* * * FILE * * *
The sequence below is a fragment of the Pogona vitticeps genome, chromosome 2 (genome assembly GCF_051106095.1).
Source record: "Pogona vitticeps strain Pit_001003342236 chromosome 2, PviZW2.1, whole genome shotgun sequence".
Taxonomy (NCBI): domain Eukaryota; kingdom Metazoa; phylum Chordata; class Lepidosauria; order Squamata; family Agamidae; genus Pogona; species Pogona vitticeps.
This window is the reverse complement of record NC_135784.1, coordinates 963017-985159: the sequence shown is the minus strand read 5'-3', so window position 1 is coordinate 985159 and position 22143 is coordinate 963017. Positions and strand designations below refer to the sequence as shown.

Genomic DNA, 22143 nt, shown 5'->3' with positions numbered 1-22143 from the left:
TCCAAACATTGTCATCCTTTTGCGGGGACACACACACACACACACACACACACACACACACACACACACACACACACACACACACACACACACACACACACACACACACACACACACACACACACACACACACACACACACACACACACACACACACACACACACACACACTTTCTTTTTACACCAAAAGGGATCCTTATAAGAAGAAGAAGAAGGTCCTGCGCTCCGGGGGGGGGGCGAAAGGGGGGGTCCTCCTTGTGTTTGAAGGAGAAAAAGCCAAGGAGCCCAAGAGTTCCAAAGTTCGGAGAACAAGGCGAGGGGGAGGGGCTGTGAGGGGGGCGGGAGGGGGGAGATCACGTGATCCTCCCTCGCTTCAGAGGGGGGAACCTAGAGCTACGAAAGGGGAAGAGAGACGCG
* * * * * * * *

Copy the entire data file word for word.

The sequence below is a fragment of the Pogona vitticeps genome, chromosome 2 (genome assembly GCF_051106095.1).
Source record: "Pogona vitticeps strain Pit_001003342236 chromosome 2, PviZW2.1, whole genome shotgun sequence".
Taxonomy (NCBI): domain Eukaryota; kingdom Metazoa; phylum Chordata; class Lepidosauria; order Squamata; family Agamidae; genus Pogona; species Pogona vitticeps.
This window is the reverse complement of record NC_135784.1, coordinates 963017-985159: the sequence shown is the minus strand read 5'-3', so window position 1 is coordinate 985159 and position 22143 is coordinate 963017. Positions and strand designations below refer to the sequence as shown.

Genomic DNA, 22143 nt, shown 5'->3' with positions numbered 1-22143 from the left:
TCCAAACATTGTCATCCTTTTGCGGGGACACACACACACACACACACACACACACACACACACACACACACACACACACACACACACACACACACACACACACACACACACACACACACACACACACACACACACACACACACACACACACACACACACACACACACACACTTTCTTTTTACACCAAAAGGGATCCTTATAAGAAGAAGAAGAAGGTCCTGCGCTCCGGGGGGGGGGCGAAAGGGGGGGTCCTCCTTGTGTTTGAAGGAGAAAAAGCCAAGGAGCCCAAGAGTTCCAAAGTTCGGAGAACAAGGCGAGGGGGAGGGGCTGTGAGGGGGGCGGGAGGGGGGAGATCACGTGATCCTCCCTCGCTTCAGAGGGGGGAACCTAGAGCTACGAAAGGGGAAGAGAGACGCG